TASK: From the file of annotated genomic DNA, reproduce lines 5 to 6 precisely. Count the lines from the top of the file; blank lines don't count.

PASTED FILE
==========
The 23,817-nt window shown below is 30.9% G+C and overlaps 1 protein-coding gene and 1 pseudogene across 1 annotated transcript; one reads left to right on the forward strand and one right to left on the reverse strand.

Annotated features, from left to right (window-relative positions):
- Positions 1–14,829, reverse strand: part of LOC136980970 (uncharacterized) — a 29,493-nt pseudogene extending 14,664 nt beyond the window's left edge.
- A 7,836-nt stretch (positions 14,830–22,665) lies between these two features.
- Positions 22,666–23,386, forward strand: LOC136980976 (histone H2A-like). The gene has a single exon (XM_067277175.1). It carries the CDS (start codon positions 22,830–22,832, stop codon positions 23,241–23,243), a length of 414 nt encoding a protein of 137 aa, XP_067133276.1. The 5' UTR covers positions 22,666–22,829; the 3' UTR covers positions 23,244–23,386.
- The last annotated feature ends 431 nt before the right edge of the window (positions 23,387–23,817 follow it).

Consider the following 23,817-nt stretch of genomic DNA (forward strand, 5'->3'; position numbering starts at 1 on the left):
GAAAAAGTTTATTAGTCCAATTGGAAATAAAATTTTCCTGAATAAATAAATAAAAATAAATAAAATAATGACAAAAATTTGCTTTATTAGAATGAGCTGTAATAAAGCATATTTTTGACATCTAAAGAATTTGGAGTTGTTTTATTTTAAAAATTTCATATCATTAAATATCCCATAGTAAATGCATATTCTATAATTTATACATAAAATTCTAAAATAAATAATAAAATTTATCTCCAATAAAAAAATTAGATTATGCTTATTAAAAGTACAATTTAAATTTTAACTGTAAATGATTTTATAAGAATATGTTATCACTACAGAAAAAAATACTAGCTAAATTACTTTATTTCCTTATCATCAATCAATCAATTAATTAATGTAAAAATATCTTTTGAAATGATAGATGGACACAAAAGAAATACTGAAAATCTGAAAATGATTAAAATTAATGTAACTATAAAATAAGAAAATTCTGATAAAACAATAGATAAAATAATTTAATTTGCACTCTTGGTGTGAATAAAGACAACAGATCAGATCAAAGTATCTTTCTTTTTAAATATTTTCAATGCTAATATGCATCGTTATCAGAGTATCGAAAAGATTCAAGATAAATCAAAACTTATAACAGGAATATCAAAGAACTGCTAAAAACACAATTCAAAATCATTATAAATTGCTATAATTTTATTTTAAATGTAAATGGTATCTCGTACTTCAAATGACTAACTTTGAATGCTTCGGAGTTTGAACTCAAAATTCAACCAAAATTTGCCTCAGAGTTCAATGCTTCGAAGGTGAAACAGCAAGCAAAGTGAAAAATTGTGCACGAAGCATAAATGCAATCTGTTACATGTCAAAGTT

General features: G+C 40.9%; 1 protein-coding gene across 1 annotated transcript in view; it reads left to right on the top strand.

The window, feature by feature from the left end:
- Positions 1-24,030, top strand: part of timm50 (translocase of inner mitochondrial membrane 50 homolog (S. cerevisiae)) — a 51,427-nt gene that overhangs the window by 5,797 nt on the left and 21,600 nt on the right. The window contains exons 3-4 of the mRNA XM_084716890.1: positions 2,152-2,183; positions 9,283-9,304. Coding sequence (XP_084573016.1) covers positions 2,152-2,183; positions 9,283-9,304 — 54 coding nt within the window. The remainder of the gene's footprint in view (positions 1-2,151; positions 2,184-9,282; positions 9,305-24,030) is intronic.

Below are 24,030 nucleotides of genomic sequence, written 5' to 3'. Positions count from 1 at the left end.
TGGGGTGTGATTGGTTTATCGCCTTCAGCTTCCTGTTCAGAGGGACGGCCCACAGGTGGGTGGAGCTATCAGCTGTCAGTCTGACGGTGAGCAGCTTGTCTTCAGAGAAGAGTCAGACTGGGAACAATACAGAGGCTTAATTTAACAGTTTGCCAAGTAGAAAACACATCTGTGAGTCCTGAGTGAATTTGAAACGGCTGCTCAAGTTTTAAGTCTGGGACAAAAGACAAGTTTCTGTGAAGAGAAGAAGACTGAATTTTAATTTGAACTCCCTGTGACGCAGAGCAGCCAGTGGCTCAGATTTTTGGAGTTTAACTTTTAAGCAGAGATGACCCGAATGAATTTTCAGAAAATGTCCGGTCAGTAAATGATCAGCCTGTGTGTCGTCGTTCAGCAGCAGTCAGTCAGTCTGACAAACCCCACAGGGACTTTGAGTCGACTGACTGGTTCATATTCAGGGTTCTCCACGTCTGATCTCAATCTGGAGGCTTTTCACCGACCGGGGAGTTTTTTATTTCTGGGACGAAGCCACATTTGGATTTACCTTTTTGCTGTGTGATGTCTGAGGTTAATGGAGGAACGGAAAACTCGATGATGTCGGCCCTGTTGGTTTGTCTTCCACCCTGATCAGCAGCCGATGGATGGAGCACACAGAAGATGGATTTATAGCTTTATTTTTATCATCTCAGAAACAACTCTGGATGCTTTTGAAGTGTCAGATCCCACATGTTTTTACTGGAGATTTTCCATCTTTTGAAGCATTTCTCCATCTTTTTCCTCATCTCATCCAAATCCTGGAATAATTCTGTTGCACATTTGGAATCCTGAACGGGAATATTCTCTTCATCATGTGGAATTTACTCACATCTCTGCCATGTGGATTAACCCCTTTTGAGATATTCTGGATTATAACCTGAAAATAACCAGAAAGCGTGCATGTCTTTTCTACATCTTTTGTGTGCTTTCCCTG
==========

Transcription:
- Positions 22,666–23,386, forward strand: LOC136980976 (histone H2A-like). The gene has a single exon (XM_067277175.1). It carries the CDS (start codon positions 22,830–22,832, stop codon positions 23,241–23,243), a length of 414 nt encoding a protein of 137 aa, XP_067133276.1. The 5' UTR covers positions 22,666–22,829; the 3' UTR covers positions 23,244–23,386.
- The last annotated feature ends 431 nt before the right edge of the window (positions 23,387–23,817 follow it).